Colin had just come abreast of one of the hangars, and his attention was torn away from his thoughts by shouting from inside. An instant later, one of the small doors cut into the hangar entrance crashed open. A long sheet of light spilt onto the grass – a dangerous violation of the blackout. A man ran out. He didn’t see Colin, just sprinted towards the cluster of brick buildings in the darkness beyond. Excited voices came from inside the hangar. Colin slipped inside, closing the door behind him to blacken the field again.
A crowd stood just under the nose of one of the Hurricanes and as Colin entered he heard someone shouting, “Don’t touch him! Don’t try to move him! Get back! Give him air!!” An airman lay flat on his back on the concrete floor. Blood oozed from nose and mouth, and he moaned and twitched horribly.
“What happened?” Colin asked one of the men standing about in a low voice.
“Sanders was working on the engine of that Hurricane, and he missed his footing somehow and fell off. Chiefy thinks he might have broken his back.”
Colin let his eyes sweep across the faces of the men crowded around. There wasn’t one that didn’t look exhausted and shocked. After all, it wasn’t just the pilots who were under horrible pressure now. A couple of the younger men were ghostly white. One, particularly, seemed to be shaking.
The Station Medical Officer pushed his way in through the crowd. He knelt beside the injured man, talked to him too softly to be heard, and then ordered a stretcher. In five minutes, the injured airman had been lifted carefully in accordance with the MO’s instructions and taken out of the hangar. But the men left behind were still stunned.
“What are you all standing about for?” Flight Sergeant Rowe demanded gruffly. “We’ve got work to do!”
Some of the men started to drift back to their work, but the young man who had attracted Colin’s attention earlier remained where he was, as if paralysed.
“Tufnel! Get on with it. I’ll finish for Sanders.” Already the ageing Flight Sergeant was hauling himself up onto the wing of the Hurricane from which the accident had occurred, but the LAC he’d addressed didn’t move. “Tufnel!” the Flight Sergeant called again sharply.
The young man seemed frozen to the concrete. Colin went over to him. “Are you all right?”
“I saw him fall. He fell off right before my eyes,” the young rigger admitted, staring at the place on the floor where his comrade had lain moaning just minutes earlier.
“Tufnel! We have work to do! This crate has to be serviceable tomorrow!”
“I heard something snap as he hit the concrete,” the airman said to Colin, ignoring the Chief, still staring. “Just a soft snap– but I could hear it perfectly. Just snap. Then he was moaning and couldn’t move.”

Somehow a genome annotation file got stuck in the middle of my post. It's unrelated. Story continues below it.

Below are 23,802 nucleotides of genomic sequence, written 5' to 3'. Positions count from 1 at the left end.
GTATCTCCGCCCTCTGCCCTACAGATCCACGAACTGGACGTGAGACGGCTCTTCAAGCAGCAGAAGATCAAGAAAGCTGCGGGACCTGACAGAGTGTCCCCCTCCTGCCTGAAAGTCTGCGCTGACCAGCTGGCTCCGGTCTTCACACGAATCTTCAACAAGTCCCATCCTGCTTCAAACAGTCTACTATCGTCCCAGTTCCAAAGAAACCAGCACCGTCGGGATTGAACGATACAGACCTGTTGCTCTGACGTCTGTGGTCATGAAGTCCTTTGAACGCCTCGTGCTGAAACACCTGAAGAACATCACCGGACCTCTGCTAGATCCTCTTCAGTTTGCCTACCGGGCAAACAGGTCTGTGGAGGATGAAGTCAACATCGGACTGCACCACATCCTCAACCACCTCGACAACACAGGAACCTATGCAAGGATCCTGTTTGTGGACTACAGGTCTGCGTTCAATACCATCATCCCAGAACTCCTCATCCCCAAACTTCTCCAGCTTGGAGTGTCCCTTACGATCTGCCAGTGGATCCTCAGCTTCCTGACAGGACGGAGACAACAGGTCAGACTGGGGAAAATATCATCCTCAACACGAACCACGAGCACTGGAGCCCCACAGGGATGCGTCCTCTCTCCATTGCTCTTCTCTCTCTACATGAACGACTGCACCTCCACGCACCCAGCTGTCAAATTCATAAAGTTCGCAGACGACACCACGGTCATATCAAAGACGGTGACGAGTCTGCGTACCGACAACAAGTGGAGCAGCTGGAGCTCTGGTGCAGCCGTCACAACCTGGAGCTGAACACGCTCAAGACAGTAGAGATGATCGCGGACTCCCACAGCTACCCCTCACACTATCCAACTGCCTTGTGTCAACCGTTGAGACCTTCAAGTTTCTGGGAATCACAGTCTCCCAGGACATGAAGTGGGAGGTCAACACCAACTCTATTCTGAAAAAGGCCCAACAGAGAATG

Colin put his hand on the man’s upper arm gently, tentatively. The rigger didn’t even seem to notice.
“If his back’s broken, he’ll never walk again,” the airman was saying in an awed voice. “He—”
Flight Sergeant Rowe suddenly loomed up beside Colin, took hold of the LAC by the front of his overalls, and started shaking him violently. He shouted into his face. “I gave you an order! We’ve got work to do! Get on with it!”
“What do youmean, ‘get on with it?’” the young man shouted back in hysterical rage at his superior. “Pete was crippled right before my eyes and all you care about is a damned crate! Don’t you give a damn about us?”
The Sergeant hit the airman so fast that neither his victim nor Colin saw the blow coming. The rigger doubled over, clutching his belly, and Colin protested in a high-pitched, outraged voice. “You can’t do that, Flight Sergeant! You have no right to—”
“Then report me, sir! Tell the CO! But let me get these crates patched up first – or this squadron won’t be at strength tomorrow!”
Colin stood in the middle of the vast hangar, and you could have heard a pin drop. He might have the law on his side, but Colin was not sure at that moment if Squadron Leader Jones – or Station Commmander Boret – would back him up. The country was about to be invaded, and the only thing that might possibly prevent that were these “crates.” Maybe the Flight Sergeant was right? Maybe he could get away with hitting his men.
Colin wasn’t naïve. It wasn’t that long ago that it had been standard practice to flog men for minor infractions of discipline in the Navy. The RAF had a much better reputation, but in times like these it was hard to know for sure what would be condoned. Colin felt he had no choice but to retreat.
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